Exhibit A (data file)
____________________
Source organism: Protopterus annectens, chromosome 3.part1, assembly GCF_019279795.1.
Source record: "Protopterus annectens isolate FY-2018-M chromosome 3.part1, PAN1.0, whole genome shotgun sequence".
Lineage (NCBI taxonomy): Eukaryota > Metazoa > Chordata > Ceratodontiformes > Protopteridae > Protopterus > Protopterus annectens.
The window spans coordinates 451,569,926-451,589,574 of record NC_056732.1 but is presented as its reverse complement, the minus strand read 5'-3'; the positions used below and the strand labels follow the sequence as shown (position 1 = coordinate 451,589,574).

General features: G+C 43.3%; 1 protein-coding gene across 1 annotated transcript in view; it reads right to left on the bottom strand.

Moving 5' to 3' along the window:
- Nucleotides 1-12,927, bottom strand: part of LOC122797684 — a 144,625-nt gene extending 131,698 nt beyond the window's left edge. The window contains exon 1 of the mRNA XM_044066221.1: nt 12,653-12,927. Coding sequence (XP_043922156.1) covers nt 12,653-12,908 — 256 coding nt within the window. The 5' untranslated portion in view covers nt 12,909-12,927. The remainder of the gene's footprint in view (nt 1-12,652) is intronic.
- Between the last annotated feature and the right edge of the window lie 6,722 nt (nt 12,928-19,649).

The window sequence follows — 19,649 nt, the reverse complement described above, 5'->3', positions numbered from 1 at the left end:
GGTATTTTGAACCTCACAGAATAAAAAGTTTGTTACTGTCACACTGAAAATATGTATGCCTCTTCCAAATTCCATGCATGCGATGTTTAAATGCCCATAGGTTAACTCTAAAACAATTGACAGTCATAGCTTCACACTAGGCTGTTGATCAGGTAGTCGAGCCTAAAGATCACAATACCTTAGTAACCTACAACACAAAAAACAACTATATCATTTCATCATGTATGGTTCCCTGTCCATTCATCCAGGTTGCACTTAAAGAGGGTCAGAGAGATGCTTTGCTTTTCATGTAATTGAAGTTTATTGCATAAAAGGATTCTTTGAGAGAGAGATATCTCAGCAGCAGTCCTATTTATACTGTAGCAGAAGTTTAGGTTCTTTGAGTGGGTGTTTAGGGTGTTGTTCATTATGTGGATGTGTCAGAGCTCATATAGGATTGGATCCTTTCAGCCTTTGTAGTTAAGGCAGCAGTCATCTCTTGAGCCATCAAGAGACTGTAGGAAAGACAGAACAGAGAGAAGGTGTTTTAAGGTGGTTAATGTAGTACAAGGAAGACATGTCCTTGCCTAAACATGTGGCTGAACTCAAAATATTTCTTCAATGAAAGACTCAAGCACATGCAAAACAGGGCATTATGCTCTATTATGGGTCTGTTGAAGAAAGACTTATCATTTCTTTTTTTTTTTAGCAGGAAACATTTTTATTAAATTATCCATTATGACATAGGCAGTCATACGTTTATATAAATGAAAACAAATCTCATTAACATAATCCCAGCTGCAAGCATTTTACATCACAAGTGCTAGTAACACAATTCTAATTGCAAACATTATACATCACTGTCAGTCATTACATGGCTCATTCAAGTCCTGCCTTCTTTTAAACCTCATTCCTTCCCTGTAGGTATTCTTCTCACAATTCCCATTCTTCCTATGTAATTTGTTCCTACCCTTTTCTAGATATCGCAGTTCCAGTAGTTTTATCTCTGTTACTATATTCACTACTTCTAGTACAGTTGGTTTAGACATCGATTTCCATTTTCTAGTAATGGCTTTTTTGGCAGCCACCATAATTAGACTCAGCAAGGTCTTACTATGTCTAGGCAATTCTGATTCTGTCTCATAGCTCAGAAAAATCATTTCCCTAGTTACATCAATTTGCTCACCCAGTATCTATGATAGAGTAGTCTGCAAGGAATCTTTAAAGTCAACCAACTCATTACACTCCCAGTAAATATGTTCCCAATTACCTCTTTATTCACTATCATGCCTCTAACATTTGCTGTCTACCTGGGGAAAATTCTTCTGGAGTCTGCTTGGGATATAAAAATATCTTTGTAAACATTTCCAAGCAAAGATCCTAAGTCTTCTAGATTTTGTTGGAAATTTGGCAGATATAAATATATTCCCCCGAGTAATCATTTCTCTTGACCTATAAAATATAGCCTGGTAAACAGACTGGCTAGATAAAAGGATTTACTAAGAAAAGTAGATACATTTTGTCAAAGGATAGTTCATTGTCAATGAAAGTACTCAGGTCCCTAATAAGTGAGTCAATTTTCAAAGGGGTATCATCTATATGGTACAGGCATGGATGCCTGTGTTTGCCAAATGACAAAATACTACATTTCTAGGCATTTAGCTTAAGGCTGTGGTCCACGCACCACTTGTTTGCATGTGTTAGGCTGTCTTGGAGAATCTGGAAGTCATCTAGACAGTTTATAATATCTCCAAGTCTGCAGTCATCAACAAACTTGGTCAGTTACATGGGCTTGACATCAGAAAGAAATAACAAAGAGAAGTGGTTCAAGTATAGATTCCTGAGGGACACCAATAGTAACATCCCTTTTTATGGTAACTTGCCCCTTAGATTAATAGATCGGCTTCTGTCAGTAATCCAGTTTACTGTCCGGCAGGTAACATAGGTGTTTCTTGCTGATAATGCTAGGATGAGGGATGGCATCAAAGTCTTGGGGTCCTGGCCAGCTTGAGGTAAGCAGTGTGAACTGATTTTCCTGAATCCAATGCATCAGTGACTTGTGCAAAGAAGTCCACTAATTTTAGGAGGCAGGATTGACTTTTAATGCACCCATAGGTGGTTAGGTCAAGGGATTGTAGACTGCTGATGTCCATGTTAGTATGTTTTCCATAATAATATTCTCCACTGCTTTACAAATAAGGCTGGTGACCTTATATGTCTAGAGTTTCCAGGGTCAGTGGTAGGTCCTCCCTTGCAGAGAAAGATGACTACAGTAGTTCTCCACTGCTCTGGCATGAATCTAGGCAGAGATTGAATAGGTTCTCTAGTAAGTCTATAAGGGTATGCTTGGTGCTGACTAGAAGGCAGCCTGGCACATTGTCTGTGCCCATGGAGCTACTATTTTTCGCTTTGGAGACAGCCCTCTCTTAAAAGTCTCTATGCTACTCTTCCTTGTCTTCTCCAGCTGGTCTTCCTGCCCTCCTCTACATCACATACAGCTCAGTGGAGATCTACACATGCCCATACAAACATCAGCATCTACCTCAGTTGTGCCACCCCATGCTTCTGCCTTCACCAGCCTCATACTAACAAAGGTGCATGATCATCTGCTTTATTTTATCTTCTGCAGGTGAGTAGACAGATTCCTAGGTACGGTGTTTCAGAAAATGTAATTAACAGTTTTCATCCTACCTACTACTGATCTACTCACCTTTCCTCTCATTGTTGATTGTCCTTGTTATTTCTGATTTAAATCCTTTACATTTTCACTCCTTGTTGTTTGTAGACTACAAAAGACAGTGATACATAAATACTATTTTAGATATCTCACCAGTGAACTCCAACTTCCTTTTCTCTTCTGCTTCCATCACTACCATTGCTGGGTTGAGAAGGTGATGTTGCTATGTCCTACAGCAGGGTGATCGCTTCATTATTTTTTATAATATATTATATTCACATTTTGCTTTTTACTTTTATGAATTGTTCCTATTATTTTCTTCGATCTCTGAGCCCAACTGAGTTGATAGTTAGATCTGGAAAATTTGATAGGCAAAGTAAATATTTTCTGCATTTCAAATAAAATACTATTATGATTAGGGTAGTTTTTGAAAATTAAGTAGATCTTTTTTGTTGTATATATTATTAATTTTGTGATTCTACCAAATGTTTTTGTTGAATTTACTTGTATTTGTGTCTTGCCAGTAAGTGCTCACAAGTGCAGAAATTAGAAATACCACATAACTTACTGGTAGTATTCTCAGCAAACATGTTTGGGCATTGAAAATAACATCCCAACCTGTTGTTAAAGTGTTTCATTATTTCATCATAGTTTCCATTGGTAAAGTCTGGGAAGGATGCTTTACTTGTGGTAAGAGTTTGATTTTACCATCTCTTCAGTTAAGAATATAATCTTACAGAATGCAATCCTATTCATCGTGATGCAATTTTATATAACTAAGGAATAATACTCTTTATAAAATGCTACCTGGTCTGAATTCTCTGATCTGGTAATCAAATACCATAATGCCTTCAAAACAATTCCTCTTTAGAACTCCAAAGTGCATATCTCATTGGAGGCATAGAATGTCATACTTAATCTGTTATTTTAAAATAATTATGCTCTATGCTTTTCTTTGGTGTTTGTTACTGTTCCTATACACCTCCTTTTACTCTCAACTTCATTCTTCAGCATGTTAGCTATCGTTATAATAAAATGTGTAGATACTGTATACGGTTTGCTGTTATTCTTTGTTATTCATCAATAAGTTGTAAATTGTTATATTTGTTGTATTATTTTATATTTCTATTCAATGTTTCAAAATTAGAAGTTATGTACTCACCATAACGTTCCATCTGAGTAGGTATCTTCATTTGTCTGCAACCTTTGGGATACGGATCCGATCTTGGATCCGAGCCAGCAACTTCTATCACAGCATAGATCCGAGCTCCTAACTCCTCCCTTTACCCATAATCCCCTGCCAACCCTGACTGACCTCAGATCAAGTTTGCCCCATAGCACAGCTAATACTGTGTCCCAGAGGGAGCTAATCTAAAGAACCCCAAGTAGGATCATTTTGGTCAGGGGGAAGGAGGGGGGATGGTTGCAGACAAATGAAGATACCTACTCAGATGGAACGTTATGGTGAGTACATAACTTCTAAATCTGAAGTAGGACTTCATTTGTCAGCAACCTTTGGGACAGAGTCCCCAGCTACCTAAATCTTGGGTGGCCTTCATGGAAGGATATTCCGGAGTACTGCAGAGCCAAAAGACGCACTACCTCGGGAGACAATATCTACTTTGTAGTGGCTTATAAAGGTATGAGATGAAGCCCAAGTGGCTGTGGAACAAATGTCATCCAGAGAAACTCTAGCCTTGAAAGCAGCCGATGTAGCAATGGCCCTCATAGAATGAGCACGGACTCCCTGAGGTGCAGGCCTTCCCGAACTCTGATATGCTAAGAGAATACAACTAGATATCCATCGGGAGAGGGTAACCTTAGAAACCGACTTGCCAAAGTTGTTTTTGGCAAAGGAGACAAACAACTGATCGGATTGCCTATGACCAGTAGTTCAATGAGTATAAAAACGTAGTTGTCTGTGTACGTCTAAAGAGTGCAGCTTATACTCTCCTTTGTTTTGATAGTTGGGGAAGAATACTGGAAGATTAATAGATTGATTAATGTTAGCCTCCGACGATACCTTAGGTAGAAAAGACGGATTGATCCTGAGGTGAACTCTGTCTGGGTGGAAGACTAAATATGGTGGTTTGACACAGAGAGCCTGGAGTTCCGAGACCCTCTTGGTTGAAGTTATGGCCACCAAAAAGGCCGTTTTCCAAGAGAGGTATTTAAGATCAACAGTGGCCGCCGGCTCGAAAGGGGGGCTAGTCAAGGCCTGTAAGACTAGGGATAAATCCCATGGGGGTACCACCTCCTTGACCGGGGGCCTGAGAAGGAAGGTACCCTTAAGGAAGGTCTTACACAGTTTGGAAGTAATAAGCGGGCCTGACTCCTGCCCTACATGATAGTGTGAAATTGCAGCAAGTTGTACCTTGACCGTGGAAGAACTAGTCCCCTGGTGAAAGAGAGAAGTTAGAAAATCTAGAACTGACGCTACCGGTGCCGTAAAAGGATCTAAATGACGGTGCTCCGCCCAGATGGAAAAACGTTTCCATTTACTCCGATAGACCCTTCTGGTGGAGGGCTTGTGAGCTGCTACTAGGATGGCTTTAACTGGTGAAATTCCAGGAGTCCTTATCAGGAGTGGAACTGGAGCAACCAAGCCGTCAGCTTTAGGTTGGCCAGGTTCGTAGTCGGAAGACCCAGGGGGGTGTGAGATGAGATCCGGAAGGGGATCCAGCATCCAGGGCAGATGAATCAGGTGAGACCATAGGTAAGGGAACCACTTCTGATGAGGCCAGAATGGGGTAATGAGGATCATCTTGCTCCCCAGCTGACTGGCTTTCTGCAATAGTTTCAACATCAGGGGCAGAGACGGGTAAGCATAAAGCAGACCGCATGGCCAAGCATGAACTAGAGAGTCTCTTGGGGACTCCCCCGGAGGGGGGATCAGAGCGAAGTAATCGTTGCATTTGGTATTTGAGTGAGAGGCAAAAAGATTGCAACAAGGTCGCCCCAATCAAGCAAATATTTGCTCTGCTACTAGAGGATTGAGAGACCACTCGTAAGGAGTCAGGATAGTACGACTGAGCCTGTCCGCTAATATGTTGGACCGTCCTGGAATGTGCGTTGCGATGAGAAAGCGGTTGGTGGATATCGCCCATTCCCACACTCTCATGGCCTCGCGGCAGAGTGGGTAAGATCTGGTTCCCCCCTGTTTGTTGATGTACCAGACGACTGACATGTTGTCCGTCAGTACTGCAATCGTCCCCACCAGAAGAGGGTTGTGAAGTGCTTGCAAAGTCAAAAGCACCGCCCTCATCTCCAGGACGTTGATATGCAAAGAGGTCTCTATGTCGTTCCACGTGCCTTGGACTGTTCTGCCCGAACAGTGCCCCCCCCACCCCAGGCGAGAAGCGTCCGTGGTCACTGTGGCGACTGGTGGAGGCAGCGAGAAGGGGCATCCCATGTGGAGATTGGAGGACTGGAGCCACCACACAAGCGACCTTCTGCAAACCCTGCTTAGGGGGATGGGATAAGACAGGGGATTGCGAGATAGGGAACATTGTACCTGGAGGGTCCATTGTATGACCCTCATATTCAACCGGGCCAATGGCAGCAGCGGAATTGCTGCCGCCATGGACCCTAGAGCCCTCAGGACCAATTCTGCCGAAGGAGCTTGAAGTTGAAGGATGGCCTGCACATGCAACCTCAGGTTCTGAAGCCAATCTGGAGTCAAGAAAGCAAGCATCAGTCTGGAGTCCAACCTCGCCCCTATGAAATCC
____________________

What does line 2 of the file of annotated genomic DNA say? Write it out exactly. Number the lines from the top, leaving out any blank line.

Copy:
Source record: "Protopterus annectens isolate FY-2018-M chromosome 3.part1, PAN1.0, whole genome shotgun sequence".